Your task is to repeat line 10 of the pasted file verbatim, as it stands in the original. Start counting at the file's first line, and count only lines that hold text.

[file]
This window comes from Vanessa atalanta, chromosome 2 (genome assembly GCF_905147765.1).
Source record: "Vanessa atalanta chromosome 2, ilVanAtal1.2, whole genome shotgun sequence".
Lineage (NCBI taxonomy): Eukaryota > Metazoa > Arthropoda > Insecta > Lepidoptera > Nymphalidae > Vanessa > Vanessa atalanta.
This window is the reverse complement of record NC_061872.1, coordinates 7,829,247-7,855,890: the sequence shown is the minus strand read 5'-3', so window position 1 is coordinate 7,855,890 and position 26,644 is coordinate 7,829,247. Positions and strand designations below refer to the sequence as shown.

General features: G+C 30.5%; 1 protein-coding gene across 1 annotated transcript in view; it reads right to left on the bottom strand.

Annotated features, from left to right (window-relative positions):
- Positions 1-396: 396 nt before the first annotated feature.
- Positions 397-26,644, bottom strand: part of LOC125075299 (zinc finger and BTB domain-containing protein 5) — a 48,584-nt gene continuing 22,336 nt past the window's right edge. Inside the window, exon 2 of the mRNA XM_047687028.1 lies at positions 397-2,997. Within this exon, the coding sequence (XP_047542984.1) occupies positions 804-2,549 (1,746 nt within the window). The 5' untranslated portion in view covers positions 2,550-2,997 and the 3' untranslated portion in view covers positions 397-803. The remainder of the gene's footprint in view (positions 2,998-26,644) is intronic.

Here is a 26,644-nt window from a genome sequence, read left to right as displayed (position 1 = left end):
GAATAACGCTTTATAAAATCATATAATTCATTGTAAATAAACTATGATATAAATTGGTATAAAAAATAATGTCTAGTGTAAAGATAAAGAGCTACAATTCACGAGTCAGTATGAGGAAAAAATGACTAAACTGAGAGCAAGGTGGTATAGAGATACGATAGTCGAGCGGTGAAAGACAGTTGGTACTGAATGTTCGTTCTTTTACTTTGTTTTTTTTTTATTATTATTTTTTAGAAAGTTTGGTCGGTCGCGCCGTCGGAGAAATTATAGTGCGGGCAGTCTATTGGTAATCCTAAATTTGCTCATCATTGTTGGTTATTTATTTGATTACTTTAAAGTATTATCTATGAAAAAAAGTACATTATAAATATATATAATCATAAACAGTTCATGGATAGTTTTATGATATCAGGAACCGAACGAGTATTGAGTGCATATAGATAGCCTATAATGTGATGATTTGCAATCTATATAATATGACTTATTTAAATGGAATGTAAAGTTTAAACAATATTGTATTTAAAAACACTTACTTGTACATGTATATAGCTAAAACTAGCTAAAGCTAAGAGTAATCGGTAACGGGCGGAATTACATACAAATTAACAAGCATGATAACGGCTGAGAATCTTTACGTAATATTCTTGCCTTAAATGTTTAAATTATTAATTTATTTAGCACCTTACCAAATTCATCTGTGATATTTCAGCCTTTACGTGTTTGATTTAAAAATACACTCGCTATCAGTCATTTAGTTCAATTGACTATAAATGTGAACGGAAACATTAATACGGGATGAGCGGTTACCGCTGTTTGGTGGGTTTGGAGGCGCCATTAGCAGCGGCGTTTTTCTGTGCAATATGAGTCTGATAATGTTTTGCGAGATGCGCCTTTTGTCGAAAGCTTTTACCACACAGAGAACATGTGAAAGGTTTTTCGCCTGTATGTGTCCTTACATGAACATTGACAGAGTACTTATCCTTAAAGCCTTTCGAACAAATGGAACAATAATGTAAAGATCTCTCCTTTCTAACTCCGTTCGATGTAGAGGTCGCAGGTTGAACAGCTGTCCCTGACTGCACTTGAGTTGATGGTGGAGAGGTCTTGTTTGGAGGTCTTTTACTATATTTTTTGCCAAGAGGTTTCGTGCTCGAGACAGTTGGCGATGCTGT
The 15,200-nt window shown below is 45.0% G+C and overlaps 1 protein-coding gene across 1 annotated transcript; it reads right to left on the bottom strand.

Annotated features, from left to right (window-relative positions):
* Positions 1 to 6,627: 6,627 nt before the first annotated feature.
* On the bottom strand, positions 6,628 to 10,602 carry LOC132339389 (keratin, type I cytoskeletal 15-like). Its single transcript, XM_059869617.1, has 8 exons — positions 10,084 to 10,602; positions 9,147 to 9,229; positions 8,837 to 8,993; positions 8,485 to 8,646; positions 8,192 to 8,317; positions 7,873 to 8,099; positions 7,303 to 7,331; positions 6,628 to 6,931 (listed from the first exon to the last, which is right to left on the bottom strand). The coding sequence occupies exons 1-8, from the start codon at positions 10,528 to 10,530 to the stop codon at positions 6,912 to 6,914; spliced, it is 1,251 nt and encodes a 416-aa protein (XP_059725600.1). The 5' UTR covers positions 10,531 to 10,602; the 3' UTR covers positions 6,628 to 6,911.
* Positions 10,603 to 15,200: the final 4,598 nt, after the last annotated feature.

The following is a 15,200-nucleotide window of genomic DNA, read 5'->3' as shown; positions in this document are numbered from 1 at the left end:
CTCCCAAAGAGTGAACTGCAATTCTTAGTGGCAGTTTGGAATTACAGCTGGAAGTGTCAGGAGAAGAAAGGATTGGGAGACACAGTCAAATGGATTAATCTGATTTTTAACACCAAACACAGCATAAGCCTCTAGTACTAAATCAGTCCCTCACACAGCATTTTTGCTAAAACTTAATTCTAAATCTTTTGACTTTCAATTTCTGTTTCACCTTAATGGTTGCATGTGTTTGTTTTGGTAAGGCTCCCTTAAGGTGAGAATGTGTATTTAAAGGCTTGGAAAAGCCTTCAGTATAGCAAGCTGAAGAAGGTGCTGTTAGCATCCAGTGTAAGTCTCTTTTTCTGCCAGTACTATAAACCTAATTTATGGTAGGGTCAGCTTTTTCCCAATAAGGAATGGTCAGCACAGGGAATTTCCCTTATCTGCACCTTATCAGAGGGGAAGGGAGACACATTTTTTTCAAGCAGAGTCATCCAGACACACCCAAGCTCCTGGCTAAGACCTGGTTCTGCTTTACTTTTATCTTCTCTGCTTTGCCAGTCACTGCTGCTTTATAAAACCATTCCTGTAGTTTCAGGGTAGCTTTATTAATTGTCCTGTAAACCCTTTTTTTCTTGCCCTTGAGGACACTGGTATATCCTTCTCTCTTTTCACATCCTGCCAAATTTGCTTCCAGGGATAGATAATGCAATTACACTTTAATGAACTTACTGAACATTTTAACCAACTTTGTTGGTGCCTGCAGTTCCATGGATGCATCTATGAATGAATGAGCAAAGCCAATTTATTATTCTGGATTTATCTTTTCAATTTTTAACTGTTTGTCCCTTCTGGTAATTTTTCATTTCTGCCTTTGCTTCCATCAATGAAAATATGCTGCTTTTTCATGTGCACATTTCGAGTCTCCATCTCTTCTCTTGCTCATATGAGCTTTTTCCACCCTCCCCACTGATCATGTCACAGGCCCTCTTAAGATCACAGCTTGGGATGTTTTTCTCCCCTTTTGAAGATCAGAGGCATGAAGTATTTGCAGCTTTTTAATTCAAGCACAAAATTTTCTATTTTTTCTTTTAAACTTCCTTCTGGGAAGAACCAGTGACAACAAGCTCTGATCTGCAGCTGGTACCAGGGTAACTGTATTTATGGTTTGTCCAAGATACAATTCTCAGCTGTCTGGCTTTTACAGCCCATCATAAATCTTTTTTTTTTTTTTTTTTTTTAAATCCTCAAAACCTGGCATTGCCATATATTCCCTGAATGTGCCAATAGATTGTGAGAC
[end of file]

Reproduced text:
GAATAACGCTTTATAAAATCATATAATTCATTGTAAATAAACTATGATATAAATTGGTATAAAAAATAATGTCTAGTGTAAAGATAAAGAGCTACAATTCACGAGTCAGTATGAGGAAAAAATGACTAAACTGAGAGCAAGGTGGTATAGAGATACGATAGTCGAGCGGTGAAAGACAGTTGGTACTGAATGTTCGTTCTTTTACTTTGTTTTTTTTTTATTATTATTTTTTAGAAAGTTTGGTCGGTCGCGCCGTCGGAGAAATTATAGTGCGGGCAGTCTATTGGTAATCCTAAATTTGCTCATCATTGTTGGTTATTTATTTGATTACTTTAAAGTATTATCTATGAAAAAAAGTACATTATAAATATATATAATCATAAACAGTTCATGGATAGTTTTATGATATCAGGAACCGAACGAGTATTGAGTGCATATAGATAGCCTATAATGTGATGATTTGCAATCTATATAATATGACTTATTTAAATGGAATGTAAAGTTTAAACAATATTGTATTTAAAAACACTTACTTGTACATGTATATAGCTAAAACTAGCTAAAGCTAAGAGTAATCGGTAACGGGCGGAATTACATACAAATTAACAAGCATGATAACGGCTGAGAATCTTTACGTAATATTCTTGCCTTAAATGTTTAAATTATTAATTTATTTAGCACCTTACCAAATTCATCTGTGATATTTCAGCCTTTACGTGTTTGATTTAAAAATACACTCGCTATCAGTCATTTAGTTCAATTGACTATAAATGTGAACGGAAACATTAATACGGGATGAGCGGTTACCGCTGTTTGGTGGGTTTGGAGGCGCCATTAGCAGCGGCGTTTTTCTGTGCAATATGAGTCTGATAATGTTTTGCGAGATGCGCCTTTTGTCGAAAGCTTTTACCACACAGAGAACATGTGAAAGGTTTTTCGCCTGTATGTGTCCTTACATGAACATTGACAGAGTACTTATCCTTAAAGCCTTTCGAACAAATGGAACAATAATGTAAAGATCTCTCCTTTCTAACTCCGTTCGATGTAGAGGTCGCAGGTTGAACAGCTGTCCCTGACTGCACTTGAGTTGATGGTGGAGAGGTCTTGTTTGGAGGTCTTTTACTATATTTTTTGCCAAGAGGTTTCGTGCTCGAGACAGTTGGCGATGCTGT